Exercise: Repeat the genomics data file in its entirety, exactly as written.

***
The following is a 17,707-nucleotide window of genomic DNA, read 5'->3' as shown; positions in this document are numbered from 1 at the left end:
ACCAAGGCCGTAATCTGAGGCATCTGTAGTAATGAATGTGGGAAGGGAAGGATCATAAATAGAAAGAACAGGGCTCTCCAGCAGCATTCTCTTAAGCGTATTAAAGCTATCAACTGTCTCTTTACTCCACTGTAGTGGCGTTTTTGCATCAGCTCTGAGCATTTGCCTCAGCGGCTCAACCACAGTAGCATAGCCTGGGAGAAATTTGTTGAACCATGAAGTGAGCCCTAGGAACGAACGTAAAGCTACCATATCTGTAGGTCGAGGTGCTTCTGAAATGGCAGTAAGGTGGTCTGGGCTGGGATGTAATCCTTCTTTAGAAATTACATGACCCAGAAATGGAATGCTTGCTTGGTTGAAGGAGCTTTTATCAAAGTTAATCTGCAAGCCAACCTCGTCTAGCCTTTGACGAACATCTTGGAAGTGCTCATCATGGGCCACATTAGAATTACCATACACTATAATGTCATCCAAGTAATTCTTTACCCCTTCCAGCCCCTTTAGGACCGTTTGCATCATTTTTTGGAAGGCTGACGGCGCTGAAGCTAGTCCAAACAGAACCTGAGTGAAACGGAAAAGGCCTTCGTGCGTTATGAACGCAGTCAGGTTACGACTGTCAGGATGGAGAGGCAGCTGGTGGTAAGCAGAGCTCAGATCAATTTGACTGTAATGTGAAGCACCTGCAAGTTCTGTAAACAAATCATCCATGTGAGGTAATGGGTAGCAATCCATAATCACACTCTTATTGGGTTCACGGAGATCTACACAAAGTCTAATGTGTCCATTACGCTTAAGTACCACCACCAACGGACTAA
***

The following is a 17,707-nucleotide window of genomic DNA, read 5'->3' as shown; positions in this document are numbered from 1 at the left end:
ACCAAGGCCGTAATCTGAGGCATCTGTAGTAATGAATGTGGGAAGGGAAGGATCATAAATAGAAAGAACAGGGCTCTCCAGCAGCATTCTCTTAAGCGTATTAAAGCTATCAACTGTCTCTTTACTCCACTGTAGTGGCGTTTTTGCATCAGCTCTGAGCATTTGCCTCAGCGGCTCAACCACAGTAGCATAGCCTGGGAGAAATTTGTTGAACCATGAAGTGAGCCCTAGGAACGAACGTAAAGCTACCATATCTGTAGGTCGAGGTGCTTCTGAAATGGCAGTAAGGTGGTCTGGGCTGGGATGTAATCCTTCTTTAGAAATTACATGACCCAGAAATGGAATGCTTGCTTGGTTGAAGGAGCTTTTATCAAAGTTAATCTGCAAGCCAACCTCGTCTAGCCTTTGACGAACATCTTGGAAGTGCTCATCATGGGCCACATTAGAATTACCATACACTATAATGTCATCCAAGTAATTCTTTACCCCTTCCAGCCCCTTTAGGACCGTTTGCATCATTTTTTGGAAGGCTGACGGCGCTGAAGCTAGTCCAAACAGAACCTGAGTGAAACGGAAAAGGCCTTCGTGCGTTATGAACGCAGTCAGGTTACGACTGTCAGGATGGAGAGGCAGCTGGTGGTAAGCAGAGCTCAGATCAATTTGACTGTAATGTGAAGCACCTGCAAGTTCTGTAAACAAATCATCCATGTGAGGTAATGGGTAGCAATCCATAATCACACTCTTATTGGGTTCACGGAGATCTACACAAAGTCTAATGTGTCCATTACGCTTAAGTACCACCACCAACGGACTAA